Long before the Packard became a haven for scrappers and adventurers, workers churned out luxury cars in one of the world’s largest manufacturing plants from 1903 to 1956. Famed architect Albert Kahn designed the concrete complex, which would eventually include dozens of buildings and 3.5-million square feet of industrial space.
Smaller shops replaced the Packard in the 1950s, but tenants slowly disappeared, leaving the plant virtually empty and open to trespass.
The irony of scavenging for scrap metal in a city that put cars on the road is not lost on Carl Barnes, an unemployed factory worker who says he scraps part-time to pay the bills.
“I thought I had it all, working for GM,” Barnes, 56, said. “Had a nice house, a cabin up north. Then it all came crashing down. Now I’m picking up scraps in a damn factory.”
Scrappers have removed most of the easy-to-find metals. They’re essentially left with two options – demolish a building or start fires to reach metal embedded in the ceilings and floors.
Interestingly, since the backhoe arrived two months ago, the Packard has not been on fire. But between July and August, the Packard was on fire 24 different days – all suspected arsons. Soon after flames loosened and broke up the concrete, scrappers removed metal from the rubble.
The fires were so frequent this summer that the fire department let the blazes burn unattended.
“This is an eerie place to live,” Dave Murray, 42, said, smoking a joint with a friend underneath the Packard’s iconic bridge that once served as an assembly line. “It’s like a warzone but no one cares.”
The yellow backhoe appeared in September and began knocking down a block-long industrial building. Day after day, the operator of the backhoe plowed through the concrete building, knocking down valuable steel beams and other metals.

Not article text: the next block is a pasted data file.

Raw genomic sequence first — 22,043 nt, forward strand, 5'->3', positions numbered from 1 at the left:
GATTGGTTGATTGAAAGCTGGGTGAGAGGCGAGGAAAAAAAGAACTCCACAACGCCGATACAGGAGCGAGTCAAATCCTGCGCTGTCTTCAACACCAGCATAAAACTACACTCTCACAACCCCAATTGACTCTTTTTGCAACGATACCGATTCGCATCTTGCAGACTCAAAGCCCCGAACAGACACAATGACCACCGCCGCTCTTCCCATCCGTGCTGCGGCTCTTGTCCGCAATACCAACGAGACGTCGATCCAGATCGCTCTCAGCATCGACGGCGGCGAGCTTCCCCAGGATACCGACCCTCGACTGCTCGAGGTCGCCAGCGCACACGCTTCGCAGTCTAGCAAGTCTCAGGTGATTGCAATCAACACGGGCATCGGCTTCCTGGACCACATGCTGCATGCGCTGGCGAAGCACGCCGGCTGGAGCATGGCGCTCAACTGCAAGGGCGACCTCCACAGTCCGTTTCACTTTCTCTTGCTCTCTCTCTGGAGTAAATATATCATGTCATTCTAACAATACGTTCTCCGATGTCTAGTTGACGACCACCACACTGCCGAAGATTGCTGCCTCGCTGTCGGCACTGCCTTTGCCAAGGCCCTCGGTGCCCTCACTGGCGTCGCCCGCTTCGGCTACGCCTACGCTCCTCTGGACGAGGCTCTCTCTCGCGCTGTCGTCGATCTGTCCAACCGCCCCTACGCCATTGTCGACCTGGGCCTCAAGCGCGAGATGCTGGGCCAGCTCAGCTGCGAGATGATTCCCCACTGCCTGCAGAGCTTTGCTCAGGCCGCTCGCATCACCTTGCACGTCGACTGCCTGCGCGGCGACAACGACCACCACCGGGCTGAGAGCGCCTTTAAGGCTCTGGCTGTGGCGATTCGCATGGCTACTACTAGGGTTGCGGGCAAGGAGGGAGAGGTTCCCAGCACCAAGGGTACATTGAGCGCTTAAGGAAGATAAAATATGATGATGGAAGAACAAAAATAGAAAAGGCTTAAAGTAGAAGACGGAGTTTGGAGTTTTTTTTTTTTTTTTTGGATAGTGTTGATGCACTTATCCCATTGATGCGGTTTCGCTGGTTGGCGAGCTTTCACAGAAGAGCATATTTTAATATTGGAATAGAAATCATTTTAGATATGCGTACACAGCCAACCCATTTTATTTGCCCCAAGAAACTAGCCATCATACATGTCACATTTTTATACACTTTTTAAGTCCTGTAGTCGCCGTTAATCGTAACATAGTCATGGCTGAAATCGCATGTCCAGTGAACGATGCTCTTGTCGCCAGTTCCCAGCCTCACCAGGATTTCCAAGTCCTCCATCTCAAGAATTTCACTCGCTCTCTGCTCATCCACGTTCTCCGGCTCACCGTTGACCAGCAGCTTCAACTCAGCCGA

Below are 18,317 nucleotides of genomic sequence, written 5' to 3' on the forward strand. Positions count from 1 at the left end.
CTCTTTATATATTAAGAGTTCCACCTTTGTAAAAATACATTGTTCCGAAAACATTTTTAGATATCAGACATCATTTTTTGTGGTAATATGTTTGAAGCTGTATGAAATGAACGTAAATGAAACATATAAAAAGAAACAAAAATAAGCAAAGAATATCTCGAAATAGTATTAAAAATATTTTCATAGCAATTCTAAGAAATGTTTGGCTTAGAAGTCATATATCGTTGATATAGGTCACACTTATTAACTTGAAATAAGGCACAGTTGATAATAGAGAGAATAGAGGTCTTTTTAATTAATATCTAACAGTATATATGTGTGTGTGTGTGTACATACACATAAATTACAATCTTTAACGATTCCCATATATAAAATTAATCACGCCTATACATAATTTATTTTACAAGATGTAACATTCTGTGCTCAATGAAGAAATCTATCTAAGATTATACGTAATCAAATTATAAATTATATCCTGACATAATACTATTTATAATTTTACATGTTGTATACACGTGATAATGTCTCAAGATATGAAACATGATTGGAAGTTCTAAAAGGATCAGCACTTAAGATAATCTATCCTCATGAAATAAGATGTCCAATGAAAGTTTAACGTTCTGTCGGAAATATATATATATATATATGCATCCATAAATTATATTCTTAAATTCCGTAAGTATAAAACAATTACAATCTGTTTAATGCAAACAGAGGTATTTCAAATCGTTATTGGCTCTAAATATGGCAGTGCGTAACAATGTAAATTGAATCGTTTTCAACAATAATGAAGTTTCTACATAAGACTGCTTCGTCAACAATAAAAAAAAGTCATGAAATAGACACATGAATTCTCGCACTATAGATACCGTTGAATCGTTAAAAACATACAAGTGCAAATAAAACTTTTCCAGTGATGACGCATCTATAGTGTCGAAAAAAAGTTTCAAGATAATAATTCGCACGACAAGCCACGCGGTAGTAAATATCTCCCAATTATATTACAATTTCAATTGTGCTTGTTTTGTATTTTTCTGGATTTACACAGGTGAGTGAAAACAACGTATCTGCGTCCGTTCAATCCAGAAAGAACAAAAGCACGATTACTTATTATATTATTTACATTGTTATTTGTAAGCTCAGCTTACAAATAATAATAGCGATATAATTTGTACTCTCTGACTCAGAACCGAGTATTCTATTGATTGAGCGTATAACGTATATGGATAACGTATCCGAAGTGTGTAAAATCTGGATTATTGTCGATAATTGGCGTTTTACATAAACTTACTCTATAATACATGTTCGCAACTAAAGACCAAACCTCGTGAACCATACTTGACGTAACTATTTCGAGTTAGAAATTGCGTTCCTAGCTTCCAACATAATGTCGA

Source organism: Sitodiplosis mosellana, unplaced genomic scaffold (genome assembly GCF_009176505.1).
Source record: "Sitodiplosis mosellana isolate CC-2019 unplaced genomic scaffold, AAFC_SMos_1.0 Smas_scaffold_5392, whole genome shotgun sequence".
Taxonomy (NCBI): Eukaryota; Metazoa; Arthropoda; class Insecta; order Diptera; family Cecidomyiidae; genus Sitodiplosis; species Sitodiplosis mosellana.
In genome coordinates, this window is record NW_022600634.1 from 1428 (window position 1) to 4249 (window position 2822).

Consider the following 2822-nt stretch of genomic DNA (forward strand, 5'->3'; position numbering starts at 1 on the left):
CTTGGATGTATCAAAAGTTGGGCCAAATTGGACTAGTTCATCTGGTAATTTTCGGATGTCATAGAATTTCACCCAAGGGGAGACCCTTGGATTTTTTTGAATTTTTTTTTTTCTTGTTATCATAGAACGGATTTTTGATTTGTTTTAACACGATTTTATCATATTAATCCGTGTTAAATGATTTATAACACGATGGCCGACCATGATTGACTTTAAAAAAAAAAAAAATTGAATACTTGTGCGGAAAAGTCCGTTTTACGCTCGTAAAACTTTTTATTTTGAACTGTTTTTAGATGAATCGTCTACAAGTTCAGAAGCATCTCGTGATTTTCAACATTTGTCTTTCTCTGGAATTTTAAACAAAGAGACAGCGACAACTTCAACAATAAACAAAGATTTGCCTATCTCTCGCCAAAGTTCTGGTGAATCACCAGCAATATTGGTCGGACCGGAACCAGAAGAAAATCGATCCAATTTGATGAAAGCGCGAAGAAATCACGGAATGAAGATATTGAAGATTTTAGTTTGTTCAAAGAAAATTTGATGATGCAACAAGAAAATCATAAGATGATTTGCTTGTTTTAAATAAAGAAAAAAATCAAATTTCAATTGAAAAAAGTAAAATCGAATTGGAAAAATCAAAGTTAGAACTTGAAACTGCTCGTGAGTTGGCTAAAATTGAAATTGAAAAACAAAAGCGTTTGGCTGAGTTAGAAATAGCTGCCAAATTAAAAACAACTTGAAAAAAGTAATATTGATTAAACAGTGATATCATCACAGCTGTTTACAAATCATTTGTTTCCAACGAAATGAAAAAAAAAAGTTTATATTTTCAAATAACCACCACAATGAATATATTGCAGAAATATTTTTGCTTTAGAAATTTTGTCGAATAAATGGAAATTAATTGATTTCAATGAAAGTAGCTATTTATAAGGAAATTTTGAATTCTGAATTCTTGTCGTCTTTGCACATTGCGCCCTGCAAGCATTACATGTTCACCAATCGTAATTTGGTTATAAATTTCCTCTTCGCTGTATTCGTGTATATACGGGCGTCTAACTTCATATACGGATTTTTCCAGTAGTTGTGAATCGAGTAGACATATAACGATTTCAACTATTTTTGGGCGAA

At night, the backhoe was left at the plant or parked across the street in an abandoned lot in plain sight. A homeless man kept watch for a few bucks a day.
While authorities seemed indifferent to the demolition, dozens of scrappers took turns filling up trucks with scraps. To cut up larger chunks of metal, some scrappers used powerful saws.
While the scavengers loaded up the smaller pieces, the backhoe moved freely through the plant in search of a new wall or building to raze. At night, the backhoe rests in a nearby vacant lot.
When told about the operation, Mayor Dave Bing’s administration said it investigated Monday and found nothing.
“After hearing reports that demolition was taking place at the Packard Plant, we investigated, but concluded that no demolition activities are occurring,” Raymond Scott, Deputy Director of the City’s Buildings, Safety Engineering & Environmental Department. “However, there appears to be cause for concern over scrapping. We will address this matter upon completion of additional investigation.”
Coming tomorrow: Find out where scrappers take their illegal metal treasures.
Click on the first photo to see the gallery.
Steve Neavling lives and works in Detroit as an investigative journalist. His stories have uncovered corruption, led to arrests and reforms and prompted FBI investigations.